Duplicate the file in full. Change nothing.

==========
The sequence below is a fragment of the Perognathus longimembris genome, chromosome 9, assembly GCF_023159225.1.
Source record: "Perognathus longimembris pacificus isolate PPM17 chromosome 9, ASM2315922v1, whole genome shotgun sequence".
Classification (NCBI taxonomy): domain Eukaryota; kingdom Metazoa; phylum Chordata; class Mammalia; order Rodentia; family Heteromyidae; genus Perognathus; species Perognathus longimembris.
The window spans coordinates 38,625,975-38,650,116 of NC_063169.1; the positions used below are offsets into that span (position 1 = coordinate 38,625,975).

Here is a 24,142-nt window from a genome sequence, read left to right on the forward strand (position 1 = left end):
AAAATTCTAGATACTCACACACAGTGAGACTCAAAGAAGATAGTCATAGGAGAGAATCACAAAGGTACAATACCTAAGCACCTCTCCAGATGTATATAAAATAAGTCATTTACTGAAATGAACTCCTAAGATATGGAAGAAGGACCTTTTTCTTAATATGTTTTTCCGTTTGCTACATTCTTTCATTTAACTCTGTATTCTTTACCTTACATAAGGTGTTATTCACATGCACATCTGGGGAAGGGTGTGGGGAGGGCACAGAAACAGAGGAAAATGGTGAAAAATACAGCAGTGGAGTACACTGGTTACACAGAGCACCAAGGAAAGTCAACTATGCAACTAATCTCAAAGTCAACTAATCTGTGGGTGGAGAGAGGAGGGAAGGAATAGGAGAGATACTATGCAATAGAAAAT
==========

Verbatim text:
The sequence below is a fragment of the Perognathus longimembris genome, chromosome 9, assembly GCF_023159225.1.
Source record: "Perognathus longimembris pacificus isolate PPM17 chromosome 9, ASM2315922v1, whole genome shotgun sequence".
Classification (NCBI taxonomy): domain Eukaryota; kingdom Metazoa; phylum Chordata; class Mammalia; order Rodentia; family Heteromyidae; genus Perognathus; species Perognathus longimembris.
The window spans coordinates 38,625,975-38,650,116 of NC_063169.1; the positions used below are offsets into that span (position 1 = coordinate 38,625,975).

Here is a 24,142-nt window from a genome sequence, read left to right on the forward strand (position 1 = left end):
AAAATTCTAGATACTCACACACAGTGAGACTCAAAGAAGATAGTCATAGGAGAGAATCACAAAGGTACAATACCTAAGCACCTCTCCAGATGTATATAAAATAAGTCATTTACTGAAATGAACTCCTAAGATATGGAAGAAGGACCTTTTTCTTAATATGTTTTTCCGTTTGCTACATTCTTTCATTTAACTCTGTATTCTTTACCTTACATAAGGTGTTATTCACATGCACATCTGGGGAAGGGTGTGGGGAGGGCACAGAAACAGAGGAAAATGGTGAAAAATACAGCAGTGGAGTACACTGGTTACACAGAGCACCAAGGAAAGTCAACTATGCAACTAATCTCAAAGTCAACTAATCTGTGGGTGGAGAGAGGAGGGAAGGAATAGGAGAGATACTATGCAATAGAAAAT